Rapid emergence of a new clone impacts the population at risk and increases the incidence of type emm89 group A Streptococcus invasive disease

Sarah Teatero, Brenda L. Coleman, Stephen B. Beres, Randall J. Olsen, Christopher Kandel, Olivia Reynolds, Taryn B.T. Athey, James M. Musser, Allison McGeer, Nahuel Fittipaldi

Research output: Contribution to journalArticlepeer-review

5 Scopus citations


Background. Invasive group A Streptococcus (iGAS) disease caused by type emm89 strains has been increasing worldwide, driven by the emergence of an epidemic clonal variant (clade 3 emm89). The clinical characteristics of patients with emm89 iGAS disease, and in particular with clade 3 emm89 iGAS disease, are poorly described. Methods. We used population-based iGAS surveillance data collected in metropolitan Toronto, Ontario, Canada during the period 2000-2014. We sequenced the genomes of 105 emm89 isolates representing all emm89 iGAS disease cases in the area during the period and 138 temporally matched emm89 iGAS isolates collected elsewhere in Ontario. Results. Clades 1 and 2 and clade O, a newly discovered emm89 genetic variant, caused most cases of emm89 iGAS disease in metropolitan Toronto before 2008. After rapid emergence of new clade 3, previously circulating clades were purged from the population and the incidence of emm89 iGAS disease significantly increased from 0.14 per 100 000 in 2000-2007 to 0.22 per 100 000 in 2008-2014. Overall, emm89 organisms caused significantly more arthritis but less necrotizing fasciitis than strains of the more common type emm1. Other clinical presentations were soft tissue and severe respiratory tract infections. Clinical outcomes did not differ significantly between emm89 clades overall. However, clade 3 emm89 iGAS disease was more common in youth and middle-aged individuals. Conclusions. The rapid shift in emm89 iGAS strain genetics in metropolitan Toronto has resulted in a significant increase in the incidence of emm89 iGAS disease, with noticeably higher rates of clade 3 disease in younger patients.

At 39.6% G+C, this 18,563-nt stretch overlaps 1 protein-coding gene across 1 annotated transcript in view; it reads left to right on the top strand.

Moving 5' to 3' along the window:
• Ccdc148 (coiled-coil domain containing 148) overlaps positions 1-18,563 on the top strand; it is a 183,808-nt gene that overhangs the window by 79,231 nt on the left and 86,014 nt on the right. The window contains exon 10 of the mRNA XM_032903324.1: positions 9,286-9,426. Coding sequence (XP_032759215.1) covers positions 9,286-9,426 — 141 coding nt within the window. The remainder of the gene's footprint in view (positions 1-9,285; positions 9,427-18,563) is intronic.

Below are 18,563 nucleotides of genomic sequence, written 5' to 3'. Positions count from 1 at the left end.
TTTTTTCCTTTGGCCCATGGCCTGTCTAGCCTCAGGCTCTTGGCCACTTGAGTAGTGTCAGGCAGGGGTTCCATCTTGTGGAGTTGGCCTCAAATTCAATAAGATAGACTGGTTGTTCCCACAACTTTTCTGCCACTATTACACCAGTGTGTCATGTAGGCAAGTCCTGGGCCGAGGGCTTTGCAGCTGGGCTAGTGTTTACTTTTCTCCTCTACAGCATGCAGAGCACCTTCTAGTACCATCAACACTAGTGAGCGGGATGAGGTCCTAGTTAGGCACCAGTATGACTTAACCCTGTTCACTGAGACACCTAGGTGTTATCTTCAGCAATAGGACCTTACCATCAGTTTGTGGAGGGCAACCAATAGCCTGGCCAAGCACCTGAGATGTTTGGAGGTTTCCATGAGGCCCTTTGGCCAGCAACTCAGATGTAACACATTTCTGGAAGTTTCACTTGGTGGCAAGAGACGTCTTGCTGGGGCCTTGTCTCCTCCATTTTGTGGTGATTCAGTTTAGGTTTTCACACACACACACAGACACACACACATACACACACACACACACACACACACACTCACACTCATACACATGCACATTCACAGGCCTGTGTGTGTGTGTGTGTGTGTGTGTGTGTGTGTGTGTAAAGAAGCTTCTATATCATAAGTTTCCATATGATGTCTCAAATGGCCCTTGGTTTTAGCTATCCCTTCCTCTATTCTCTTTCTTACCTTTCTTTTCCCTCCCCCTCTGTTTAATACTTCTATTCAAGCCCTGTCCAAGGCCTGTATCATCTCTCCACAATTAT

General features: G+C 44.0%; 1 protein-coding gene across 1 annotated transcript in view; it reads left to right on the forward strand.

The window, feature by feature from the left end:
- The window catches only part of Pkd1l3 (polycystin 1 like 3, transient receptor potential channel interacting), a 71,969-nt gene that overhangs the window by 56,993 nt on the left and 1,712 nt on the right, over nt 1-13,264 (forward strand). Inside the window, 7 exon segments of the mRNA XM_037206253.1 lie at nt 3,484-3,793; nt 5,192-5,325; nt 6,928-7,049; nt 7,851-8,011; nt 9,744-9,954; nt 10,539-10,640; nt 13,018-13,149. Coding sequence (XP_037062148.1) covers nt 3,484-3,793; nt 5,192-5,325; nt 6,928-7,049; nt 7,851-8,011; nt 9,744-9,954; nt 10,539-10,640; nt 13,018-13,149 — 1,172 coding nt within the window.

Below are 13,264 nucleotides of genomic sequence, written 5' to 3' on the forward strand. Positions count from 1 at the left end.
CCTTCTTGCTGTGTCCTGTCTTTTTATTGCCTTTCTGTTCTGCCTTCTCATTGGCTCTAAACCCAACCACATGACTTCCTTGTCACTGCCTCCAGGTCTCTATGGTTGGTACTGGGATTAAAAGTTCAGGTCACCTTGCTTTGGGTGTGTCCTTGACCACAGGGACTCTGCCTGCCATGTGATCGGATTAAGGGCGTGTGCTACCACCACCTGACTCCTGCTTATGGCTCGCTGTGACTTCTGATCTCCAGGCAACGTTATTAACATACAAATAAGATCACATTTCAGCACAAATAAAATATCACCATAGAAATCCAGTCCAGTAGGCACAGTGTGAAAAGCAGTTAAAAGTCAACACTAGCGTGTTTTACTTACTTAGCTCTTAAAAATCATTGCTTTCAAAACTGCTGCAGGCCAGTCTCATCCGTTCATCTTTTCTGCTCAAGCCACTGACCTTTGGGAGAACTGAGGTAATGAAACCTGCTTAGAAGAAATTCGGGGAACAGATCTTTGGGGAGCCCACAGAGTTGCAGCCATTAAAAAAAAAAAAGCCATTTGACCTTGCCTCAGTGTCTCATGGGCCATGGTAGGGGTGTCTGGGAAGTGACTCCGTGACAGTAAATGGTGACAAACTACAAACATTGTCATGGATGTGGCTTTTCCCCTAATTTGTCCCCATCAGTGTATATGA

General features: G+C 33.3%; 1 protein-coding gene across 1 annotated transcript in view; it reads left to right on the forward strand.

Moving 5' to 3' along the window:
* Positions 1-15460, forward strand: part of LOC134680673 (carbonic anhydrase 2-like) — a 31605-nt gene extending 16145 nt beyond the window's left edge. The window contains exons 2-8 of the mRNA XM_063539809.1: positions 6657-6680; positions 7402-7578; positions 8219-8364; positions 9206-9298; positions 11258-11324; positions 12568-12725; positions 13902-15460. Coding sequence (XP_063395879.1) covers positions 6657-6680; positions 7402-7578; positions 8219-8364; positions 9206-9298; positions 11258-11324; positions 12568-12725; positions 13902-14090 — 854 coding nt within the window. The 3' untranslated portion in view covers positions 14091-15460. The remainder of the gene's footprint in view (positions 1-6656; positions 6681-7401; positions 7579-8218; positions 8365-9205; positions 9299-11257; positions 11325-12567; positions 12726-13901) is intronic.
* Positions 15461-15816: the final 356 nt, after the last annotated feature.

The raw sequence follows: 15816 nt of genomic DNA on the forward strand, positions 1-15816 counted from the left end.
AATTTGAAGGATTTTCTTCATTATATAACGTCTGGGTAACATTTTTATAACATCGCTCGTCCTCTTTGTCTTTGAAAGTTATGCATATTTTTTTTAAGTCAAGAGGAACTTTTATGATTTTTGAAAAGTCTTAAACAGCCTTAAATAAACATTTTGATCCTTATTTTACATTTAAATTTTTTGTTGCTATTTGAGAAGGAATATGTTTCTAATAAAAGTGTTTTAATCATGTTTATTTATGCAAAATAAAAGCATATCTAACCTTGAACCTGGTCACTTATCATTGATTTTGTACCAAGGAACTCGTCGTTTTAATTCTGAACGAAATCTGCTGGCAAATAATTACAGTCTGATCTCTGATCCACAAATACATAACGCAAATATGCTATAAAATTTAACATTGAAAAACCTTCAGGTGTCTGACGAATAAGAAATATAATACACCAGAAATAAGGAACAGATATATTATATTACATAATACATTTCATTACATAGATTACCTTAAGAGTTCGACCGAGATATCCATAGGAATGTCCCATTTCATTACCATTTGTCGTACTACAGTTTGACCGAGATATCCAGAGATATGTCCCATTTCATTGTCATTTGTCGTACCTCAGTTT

Original languageEnglish (US)
Article numberofx042
JournalOpen Forum Infectious Diseases
Issue number2
StatePublished - Mar 1 2017


  • Emerging strain genotype
  • Group A Streptococcus
  • Invasive disease
  • Populations at risk
  • Whole-genome sequencing

ASJC Scopus subject areas

  • Oncology
  • Clinical Neurology


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